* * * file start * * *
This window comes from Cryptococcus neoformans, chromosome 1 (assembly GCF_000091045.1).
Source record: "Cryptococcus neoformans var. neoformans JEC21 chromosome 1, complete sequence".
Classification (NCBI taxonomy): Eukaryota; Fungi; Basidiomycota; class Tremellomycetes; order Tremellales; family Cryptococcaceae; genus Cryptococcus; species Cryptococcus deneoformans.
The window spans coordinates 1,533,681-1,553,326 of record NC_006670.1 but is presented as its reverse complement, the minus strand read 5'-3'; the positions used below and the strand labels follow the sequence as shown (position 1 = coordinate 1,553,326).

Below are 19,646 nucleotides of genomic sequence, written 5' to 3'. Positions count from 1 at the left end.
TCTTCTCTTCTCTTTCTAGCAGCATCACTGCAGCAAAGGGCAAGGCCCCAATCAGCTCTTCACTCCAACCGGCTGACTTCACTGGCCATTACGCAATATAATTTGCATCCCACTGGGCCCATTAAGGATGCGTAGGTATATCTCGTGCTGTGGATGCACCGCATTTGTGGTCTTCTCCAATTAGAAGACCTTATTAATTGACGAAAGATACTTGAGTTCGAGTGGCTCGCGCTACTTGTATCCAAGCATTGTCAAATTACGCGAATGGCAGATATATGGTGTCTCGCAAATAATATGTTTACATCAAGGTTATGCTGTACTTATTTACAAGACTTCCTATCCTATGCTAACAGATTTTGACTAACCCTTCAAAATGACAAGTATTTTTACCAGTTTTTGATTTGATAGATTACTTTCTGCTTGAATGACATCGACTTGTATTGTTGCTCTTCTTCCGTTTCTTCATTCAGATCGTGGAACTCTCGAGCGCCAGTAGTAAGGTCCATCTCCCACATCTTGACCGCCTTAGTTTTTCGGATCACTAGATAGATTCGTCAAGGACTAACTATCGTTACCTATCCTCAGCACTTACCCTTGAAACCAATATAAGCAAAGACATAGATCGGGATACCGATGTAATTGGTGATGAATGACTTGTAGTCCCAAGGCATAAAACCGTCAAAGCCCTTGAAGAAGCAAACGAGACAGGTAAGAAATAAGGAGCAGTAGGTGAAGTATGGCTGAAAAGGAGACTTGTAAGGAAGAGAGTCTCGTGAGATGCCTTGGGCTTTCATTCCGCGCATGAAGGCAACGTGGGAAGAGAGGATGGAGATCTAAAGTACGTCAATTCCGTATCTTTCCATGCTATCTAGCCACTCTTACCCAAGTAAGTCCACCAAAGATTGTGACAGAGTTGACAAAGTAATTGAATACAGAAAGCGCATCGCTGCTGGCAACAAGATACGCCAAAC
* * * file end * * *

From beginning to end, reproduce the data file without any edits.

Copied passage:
This window comes from Cryptococcus neoformans, chromosome 1 (assembly GCF_000091045.1).
Source record: "Cryptococcus neoformans var. neoformans JEC21 chromosome 1, complete sequence".
Classification (NCBI taxonomy): Eukaryota; Fungi; Basidiomycota; class Tremellomycetes; order Tremellales; family Cryptococcaceae; genus Cryptococcus; species Cryptococcus deneoformans.
The window spans coordinates 1,533,681-1,553,326 of record NC_006670.1 but is presented as its reverse complement, the minus strand read 5'-3'; the positions used below and the strand labels follow the sequence as shown (position 1 = coordinate 1,553,326).

Below are 19,646 nucleotides of genomic sequence, written 5' to 3'. Positions count from 1 at the left end.
TCTTCTCTTCTCTTTCTAGCAGCATCACTGCAGCAAAGGGCAAGGCCCCAATCAGCTCTTCACTCCAACCGGCTGACTTCACTGGCCATTACGCAATATAATTTGCATCCCACTGGGCCCATTAAGGATGCGTAGGTATATCTCGTGCTGTGGATGCACCGCATTTGTGGTCTTCTCCAATTAGAAGACCTTATTAATTGACGAAAGATACTTGAGTTCGAGTGGCTCGCGCTACTTGTATCCAAGCATTGTCAAATTACGCGAATGGCAGATATATGGTGTCTCGCAAATAATATGTTTACATCAAGGTTATGCTGTACTTATTTACAAGACTTCCTATCCTATGCTAACAGATTTTGACTAACCCTTCAAAATGACAAGTATTTTTACCAGTTTTTGATTTGATAGATTACTTTCTGCTTGAATGACATCGACTTGTATTGTTGCTCTTCTTCCGTTTCTTCATTCAGATCGTGGAACTCTCGAGCGCCAGTAGTAAGGTCCATCTCCCACATCTTGACCGCCTTAGTTTTTCGGATCACTAGATAGATTCGTCAAGGACTAACTATCGTTACCTATCCTCAGCACTTACCCTTGAAACCAATATAAGCAAAGACATAGATCGGGATACCGATGTAATTGGTGATGAATGACTTGTAGTCCCAAGGCATAAAACCGTCAAAGCCCTTGAAGAAGCAAACGAGACAGGTAAGAAATAAGGAGCAGTAGGTGAAGTATGGCTGAAAAGGAGACTTGTAAGGAAGAGAGTCTCGTGAGATGCCTTGGGCTTTCATTCCGCGCATGAAGGCAACGTGGGAAGAGAGGATGGAGATCTAAAGTACGTCAATTCCGTATCTTTCCATGCTATCTAGCCACTCTTACCCAAGTAAGTCCACCAAAGATTGTGACAGAGTTGACAAAGTAATTGAATACAGAAAGCGCATCGCTGCTGGCAACAAGATACGCCAAAC